Tests

Hot!

Once the project was achieved, Peugeot produced 28 C28 running prototypes which had to be tested in difficult conditions. Peugeot tested first some prototypes on their own privates circuits, in Bellechamps, near Sochaux, and in Mortefontaine, in the North of Paris. Six missions abroad were organized among which one in Ivory Coast and another one in Finland. The mission in Ivory Coast had the purpose to test the ventilation system as well as the dusttightness of the body. The prototype is carely wrapped and is enclosed in a large container and then sent in the country via a Boeing 747 cargo plane which landed in Abidjan. The shipping costs were £50,000. Once arrived in Abidjan, the prototype was driven up north, far from the city and in calm places in order not to be seen.
It was equipped with thermometric soundings on the passenger side and with a computer placed in the boot and which goal is to record data.
It is important to test vehicles and the private circuits of car makers cannot reproduce the real-life situations which the customer will face. Prototypes are thus always tested in difficult conditions which are also called “extreme conditions” in both hot and cold countries.
But let’s go back to our story. Peugeot ingeneers were in Ivory Coast to test the C28 prototype, which, let’s me remind you, cost more than £600,000 per unit! The prototype was driven through the country with on its bord a special equipment which records data. But even if the car was thousand of miles away from France, it was not invisible. And one day, ingeneers were stopped by two policemen who asked questions about the vehicle they had never seen so far. But ingeneers always know how to deal with that, and finally, they answered the vehicle was from another country. Actually, ingeneers always tell the same story, and some years before, during the 205 tests in the Sahara, the prototype had a badge with Cyrillic letters.
For the ventilation tests, the car was depressurized with a rear window slightly opened, and thermometric soundings were placed to different places of the interior.
The main problem of the ventilation system is the noise it produces, even if ingeneers made the effort to eliminate some decibels from mechanical and aerodynamic origins. Concerning the dusttightness tests, the contrary is done, ie not a single window is opened to create an overpressure an overpressure. Tests are good except from the hatch which seals are not that useful.
The vehicle was driven, again and again, and ingeneers noted that the suspensions were quite efficient on bad roads. At the same time, a prototype was in Kenya in order to test the suspensions.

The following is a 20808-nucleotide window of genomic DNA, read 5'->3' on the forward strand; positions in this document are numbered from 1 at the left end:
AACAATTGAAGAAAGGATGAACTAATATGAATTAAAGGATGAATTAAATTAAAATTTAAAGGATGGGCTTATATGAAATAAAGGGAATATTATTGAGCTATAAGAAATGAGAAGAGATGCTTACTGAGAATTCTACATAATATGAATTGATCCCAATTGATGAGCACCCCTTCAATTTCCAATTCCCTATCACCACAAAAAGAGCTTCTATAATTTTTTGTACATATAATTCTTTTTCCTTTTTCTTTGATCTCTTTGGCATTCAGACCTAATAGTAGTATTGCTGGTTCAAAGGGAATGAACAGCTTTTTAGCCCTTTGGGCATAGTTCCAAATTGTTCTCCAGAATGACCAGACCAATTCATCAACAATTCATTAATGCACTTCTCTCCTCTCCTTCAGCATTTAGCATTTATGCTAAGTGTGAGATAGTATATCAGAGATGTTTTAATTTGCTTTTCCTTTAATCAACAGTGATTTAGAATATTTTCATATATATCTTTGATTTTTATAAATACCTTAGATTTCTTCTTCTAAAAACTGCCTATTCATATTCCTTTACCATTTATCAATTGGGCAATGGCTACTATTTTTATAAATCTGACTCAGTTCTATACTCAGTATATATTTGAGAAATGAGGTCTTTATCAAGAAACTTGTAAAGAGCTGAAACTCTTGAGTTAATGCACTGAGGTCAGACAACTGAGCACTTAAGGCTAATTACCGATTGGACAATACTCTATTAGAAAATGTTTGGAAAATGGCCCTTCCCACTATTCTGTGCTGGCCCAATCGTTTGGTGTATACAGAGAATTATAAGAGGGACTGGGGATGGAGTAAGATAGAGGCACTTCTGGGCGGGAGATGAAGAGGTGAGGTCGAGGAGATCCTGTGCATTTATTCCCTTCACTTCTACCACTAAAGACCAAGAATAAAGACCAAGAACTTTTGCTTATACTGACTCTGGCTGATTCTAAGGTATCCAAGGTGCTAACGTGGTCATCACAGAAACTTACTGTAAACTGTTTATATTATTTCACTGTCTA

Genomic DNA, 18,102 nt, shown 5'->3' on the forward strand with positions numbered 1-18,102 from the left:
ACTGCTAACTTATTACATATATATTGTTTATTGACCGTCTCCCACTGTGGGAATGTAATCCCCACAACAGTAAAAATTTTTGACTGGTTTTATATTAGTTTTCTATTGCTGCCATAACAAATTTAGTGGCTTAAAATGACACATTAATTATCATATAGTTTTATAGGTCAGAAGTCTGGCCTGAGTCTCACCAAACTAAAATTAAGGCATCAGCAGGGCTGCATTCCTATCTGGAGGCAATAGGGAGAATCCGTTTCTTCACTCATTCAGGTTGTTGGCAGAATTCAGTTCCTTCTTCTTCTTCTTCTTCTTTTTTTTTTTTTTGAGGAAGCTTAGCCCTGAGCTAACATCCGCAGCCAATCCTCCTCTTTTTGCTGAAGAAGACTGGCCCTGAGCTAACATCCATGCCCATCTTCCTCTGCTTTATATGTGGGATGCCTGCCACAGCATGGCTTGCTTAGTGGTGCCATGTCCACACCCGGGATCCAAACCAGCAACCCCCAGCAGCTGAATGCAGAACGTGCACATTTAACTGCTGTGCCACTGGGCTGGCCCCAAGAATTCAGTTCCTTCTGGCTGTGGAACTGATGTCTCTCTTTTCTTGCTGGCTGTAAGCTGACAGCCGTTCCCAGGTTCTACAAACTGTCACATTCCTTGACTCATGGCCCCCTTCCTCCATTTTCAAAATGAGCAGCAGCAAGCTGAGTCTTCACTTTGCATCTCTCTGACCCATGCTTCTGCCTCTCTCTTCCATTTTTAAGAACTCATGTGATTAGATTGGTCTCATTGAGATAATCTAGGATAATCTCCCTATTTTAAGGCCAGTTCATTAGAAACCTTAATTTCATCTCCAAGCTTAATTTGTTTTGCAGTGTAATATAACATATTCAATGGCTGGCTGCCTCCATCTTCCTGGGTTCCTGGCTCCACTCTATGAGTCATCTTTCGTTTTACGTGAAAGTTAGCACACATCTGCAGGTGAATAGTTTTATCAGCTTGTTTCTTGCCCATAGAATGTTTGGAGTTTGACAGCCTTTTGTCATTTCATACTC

Most of the time, four people were inside the vehicle and another car, which was rented there, followed them.
Tests were convincing and the car was sent back to France.

Cold!

Another C28 prototype was sent to the frozen North, in Finland, facing the Arctic cold of the Finnmark.
The car was sent by plane to its final destination, Ivalo, a small town of Finland. In the ton, there was only one hotel and Peugeot ingeneers met various ingeneers testing other vehicles. During their time there, they met Volkswagen and Ford ingeneers who, by the way, informed them that someone was chasing prototypes with a Saab 9000 Turbo registered in Sweden.
The prototype was parked in a garage not far from the hotel. Every morning, ingeneers came with a Volkswagen Jetta they had rented and which engine had been heated all night long with an independent heater plugged to the car, as it is usually the case there. The temperature can be as low as 50 degrees and even with an independent heating system, the engine had to be started 15 minutes before departure.
On board of the C28, ingeneers drove hundreds of kilometers and crossed both the Norwegian and the Swedish borders.
As it was the case in Ivory Coast, ingeneers tested the ventilation system and it seemed to perform well.
Despite its cost, the vehicle was not really driven carefully and ingeneers drove it as fast as 120kmph (around 70mph) on snowy roads. The vehicle reacted well though.
The vehicle was driven all day long and it went until Kirkenes, the last occidental town before the Russian border. They also saw the Norwegian military Arctic brigade training in tough conditions.

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